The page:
This former economics advisor to Blair is the first to break ranks and write an insider's view of No. 10. This excerpt, entitled "Blair's blind passion for the euro high life", is highly revealing, not least because, on "Europe", Scott comes to the same conclusion about Blair and the European Union as does the Queen in relation to Blair and the countryside.
Tony Blair... is absolutely convinced of the political case for entering Emu and feels more at ease with the politics than the economics.What we find particularly damning is that telling passage: "He had read little British or European history and had shown little interest in the forces and motives that forged post-war Europe or Britain’s position in it. I simply didn’t recognise his descriptions of Europe or Britain’s contemporary position in it".
When I was his economic adviser at No 10 for six years, all his major speeches on Europe reflected this priority. Economic advice was normally surplus to his requirements on these occasions. After a few failed attempts to clarify some of the assertions made in these speeches, I gave it up as a waste of time.
I do not think that his concerns about the economics of Emu reflect a genuine grasp of the issues involved. Rather they are based on a political calculation that, unless the semblance of an economic case can be sold, it will be impossible to persuade the electorate of the purported political advantages.
At some stage all prime ministers become concerned with their place in history and there is little doubt that for Tony Blair this involves fulfilling his vision of Britain’s position in Europe. Yet, although conscious of the judgment of history, Tony remained surprisingly unaware of the political history of Europe or the failings of earlier attempts at monetary integration. At times,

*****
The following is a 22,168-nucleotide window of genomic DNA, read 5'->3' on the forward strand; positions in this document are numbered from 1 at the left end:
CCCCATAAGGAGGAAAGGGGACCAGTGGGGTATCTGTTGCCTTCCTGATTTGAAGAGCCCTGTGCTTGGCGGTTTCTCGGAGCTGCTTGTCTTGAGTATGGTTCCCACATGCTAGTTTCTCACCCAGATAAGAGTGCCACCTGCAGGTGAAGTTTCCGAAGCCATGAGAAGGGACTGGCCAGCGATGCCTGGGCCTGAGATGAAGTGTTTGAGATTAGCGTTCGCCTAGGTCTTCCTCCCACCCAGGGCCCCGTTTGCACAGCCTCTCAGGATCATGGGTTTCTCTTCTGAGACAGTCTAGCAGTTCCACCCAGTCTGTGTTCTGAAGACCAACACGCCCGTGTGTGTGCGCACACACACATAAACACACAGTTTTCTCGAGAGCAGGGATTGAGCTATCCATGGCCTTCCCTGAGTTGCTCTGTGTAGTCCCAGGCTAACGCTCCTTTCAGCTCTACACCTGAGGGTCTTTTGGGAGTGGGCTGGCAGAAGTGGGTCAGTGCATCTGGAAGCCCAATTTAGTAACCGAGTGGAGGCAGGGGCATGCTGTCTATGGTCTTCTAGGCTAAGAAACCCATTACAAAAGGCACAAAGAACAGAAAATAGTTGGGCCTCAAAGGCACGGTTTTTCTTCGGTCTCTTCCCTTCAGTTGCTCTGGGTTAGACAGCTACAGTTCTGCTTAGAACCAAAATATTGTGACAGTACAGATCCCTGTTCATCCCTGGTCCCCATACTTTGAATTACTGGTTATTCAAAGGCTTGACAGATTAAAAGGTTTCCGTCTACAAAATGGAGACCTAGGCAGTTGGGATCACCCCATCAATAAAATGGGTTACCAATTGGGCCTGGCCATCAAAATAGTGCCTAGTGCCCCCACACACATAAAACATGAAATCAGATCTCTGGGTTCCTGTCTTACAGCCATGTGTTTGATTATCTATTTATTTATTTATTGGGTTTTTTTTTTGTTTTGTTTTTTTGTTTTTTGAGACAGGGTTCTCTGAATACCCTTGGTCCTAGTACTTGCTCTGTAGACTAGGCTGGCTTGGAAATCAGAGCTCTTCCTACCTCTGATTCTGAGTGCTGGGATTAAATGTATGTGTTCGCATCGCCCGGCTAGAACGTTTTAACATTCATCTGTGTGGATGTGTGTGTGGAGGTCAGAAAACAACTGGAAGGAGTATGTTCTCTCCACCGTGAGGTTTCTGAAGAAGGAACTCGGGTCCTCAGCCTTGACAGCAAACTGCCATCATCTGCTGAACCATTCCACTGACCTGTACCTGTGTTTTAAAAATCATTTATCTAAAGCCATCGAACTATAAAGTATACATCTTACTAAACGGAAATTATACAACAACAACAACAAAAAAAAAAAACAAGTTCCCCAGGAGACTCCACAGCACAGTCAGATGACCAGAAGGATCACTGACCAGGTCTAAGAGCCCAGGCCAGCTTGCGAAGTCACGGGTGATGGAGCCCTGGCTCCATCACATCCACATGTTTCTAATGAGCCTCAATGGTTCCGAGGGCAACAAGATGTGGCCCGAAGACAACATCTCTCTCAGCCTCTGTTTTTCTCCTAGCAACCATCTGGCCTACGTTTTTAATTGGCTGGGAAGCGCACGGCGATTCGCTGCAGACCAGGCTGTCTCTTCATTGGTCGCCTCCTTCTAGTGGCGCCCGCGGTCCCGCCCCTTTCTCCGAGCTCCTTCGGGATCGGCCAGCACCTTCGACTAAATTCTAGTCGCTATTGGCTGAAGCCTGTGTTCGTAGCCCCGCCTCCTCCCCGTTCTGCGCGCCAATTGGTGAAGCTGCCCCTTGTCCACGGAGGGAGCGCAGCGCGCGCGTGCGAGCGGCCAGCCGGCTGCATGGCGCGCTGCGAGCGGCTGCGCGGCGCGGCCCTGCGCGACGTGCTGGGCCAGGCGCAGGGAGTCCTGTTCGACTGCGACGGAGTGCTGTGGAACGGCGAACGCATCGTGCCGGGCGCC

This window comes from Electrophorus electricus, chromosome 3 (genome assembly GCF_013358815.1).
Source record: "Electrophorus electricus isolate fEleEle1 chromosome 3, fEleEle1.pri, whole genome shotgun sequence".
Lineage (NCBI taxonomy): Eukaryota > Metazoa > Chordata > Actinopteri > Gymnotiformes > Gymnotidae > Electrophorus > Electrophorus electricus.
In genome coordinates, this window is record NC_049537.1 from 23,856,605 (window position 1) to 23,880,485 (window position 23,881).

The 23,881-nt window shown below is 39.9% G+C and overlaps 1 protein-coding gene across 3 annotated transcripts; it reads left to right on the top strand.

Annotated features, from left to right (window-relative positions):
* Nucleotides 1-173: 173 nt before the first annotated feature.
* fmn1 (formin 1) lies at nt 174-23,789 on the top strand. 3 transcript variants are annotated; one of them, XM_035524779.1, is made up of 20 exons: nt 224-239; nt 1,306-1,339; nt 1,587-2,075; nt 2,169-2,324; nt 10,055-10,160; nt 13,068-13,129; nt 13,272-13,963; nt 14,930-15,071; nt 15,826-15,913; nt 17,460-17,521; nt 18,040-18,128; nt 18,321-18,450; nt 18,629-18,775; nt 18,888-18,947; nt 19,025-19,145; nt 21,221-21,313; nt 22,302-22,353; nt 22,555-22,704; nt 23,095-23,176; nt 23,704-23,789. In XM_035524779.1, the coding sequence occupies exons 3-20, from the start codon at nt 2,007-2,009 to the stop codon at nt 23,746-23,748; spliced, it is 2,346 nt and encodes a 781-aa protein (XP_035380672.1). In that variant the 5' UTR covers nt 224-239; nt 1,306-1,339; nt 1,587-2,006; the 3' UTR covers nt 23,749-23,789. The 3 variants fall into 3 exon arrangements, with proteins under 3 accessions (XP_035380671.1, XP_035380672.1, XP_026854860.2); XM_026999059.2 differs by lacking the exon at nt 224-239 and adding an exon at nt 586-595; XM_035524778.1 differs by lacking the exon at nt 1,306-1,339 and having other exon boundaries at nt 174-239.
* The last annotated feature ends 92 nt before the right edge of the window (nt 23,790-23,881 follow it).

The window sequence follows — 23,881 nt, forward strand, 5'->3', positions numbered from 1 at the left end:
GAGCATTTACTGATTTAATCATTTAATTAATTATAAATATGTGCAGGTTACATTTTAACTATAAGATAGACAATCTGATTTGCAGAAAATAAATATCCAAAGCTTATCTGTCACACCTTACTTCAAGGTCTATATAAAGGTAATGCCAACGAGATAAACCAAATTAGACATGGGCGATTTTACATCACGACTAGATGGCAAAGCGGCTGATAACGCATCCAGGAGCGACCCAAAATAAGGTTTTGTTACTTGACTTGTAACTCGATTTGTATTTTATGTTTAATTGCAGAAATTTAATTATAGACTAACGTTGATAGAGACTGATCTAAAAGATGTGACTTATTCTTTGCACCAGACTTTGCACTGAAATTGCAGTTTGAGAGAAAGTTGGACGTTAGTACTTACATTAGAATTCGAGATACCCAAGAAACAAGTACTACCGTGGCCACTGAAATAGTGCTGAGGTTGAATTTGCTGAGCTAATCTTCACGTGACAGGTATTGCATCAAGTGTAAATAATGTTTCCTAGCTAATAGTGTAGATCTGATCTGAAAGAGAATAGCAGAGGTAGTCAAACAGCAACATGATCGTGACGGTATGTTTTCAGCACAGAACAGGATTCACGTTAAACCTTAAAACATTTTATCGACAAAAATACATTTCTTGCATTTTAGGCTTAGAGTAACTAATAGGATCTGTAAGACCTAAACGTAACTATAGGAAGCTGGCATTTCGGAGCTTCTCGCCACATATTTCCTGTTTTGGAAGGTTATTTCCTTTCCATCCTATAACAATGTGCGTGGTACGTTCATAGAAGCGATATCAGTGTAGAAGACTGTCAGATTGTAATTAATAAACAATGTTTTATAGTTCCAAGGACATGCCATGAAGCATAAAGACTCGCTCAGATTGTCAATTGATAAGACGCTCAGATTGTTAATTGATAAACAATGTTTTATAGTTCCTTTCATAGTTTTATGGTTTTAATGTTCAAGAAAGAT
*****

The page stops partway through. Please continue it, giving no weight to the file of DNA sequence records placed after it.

he appeared unaware of the most basic history of the European Union.
When he arrived at No 10, as he admitted himself, he had been too busy reforming the Labour party to engage in serious thought on Europe. He had read little British or European history and had shown little interest in the forces and motives that forged post-war Europe or Britain’s position in it.
I simply didn’t recognise his descriptions of Europe or Britain’s contemporary position in it. And I found his basic political argument, that adopting the euro would increase Britain’s political influence in Europe, wholly unconvincing since membership would sap Britain’s economic strength, which is a key determinant of political influence in the EU.
And this is the man who thinks the EU constitution represents "a good deal for Britain". God help us.
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